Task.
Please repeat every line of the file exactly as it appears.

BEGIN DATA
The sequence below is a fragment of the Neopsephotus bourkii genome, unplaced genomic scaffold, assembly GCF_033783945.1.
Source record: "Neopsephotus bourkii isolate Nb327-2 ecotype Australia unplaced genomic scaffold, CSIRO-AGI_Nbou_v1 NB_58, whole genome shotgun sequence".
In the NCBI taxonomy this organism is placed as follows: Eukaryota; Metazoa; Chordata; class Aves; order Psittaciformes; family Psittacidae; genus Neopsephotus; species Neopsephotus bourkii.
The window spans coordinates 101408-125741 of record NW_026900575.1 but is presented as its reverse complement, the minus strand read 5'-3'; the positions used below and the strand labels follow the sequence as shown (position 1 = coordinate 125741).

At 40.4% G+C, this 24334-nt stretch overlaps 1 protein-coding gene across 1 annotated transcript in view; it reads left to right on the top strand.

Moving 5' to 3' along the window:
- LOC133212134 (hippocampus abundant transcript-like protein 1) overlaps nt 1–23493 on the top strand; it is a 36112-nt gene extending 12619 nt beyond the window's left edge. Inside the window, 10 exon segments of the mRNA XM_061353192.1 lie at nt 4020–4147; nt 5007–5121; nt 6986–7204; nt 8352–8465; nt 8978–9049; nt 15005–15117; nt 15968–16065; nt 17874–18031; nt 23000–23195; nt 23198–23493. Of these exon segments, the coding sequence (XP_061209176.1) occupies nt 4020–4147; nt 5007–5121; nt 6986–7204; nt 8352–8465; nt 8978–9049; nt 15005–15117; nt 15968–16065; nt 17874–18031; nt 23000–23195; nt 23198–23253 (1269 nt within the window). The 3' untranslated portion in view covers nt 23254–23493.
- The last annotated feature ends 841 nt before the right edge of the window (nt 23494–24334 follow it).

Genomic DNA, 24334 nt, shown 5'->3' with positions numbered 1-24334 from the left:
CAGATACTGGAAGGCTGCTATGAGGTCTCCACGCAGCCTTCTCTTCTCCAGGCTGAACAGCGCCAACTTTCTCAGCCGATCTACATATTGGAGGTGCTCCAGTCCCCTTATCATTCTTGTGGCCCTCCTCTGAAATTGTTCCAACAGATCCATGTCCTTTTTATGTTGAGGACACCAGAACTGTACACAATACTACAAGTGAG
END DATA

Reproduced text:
The sequence below is a fragment of the Neopsephotus bourkii genome, unplaced genomic scaffold, assembly GCF_033783945.1.
Source record: "Neopsephotus bourkii isolate Nb327-2 ecotype Australia unplaced genomic scaffold, CSIRO-AGI_Nbou_v1 NB_58, whole genome shotgun sequence".
In the NCBI taxonomy this organism is placed as follows: Eukaryota; Metazoa; Chordata; class Aves; order Psittaciformes; family Psittacidae; genus Neopsephotus; species Neopsephotus bourkii.
The window spans coordinates 101408-125741 of record NW_026900575.1 but is presented as its reverse complement, the minus strand read 5'-3'; the positions used below and the strand labels follow the sequence as shown (position 1 = coordinate 125741).

At 40.4% G+C, this 24334-nt stretch overlaps 1 protein-coding gene across 1 annotated transcript in view; it reads left to right on the top strand.

Moving 5' to 3' along the window:
- LOC133212134 (hippocampus abundant transcript-like protein 1) overlaps nt 1–23493 on the top strand; it is a 36112-nt gene extending 12619 nt beyond the window's left edge. Inside the window, 10 exon segments of the mRNA XM_061353192.1 lie at nt 4020–4147; nt 5007–5121; nt 6986–7204; nt 8352–8465; nt 8978–9049; nt 15005–15117; nt 15968–16065; nt 17874–18031; nt 23000–23195; nt 23198–23493. Of these exon segments, the coding sequence (XP_061209176.1) occupies nt 4020–4147; nt 5007–5121; nt 6986–7204; nt 8352–8465; nt 8978–9049; nt 15005–15117; nt 15968–16065; nt 17874–18031; nt 23000–23195; nt 23198–23253 (1269 nt within the window). The 3' untranslated portion in view covers nt 23254–23493.
- The last annotated feature ends 841 nt before the right edge of the window (nt 23494–24334 follow it).

Genomic DNA, 24334 nt, shown 5'->3' with positions numbered 1-24334 from the left:
CAGATACTGGAAGGCTGCTATGAGGTCTCCACGCAGCCTTCTCTTCTCCAGGCTGAACAGCGCCAACTTTCTCAGCCGATCTACATATTGGAGGTGCTCCAGTCCCCTTATCATTCTTGTGGCCCTCCTCTGAAATTGTTCCAACAGATCCATGTCCTTTTTATGTTGAGGACACCAGAACTGTACACAATACTACAAGTGAG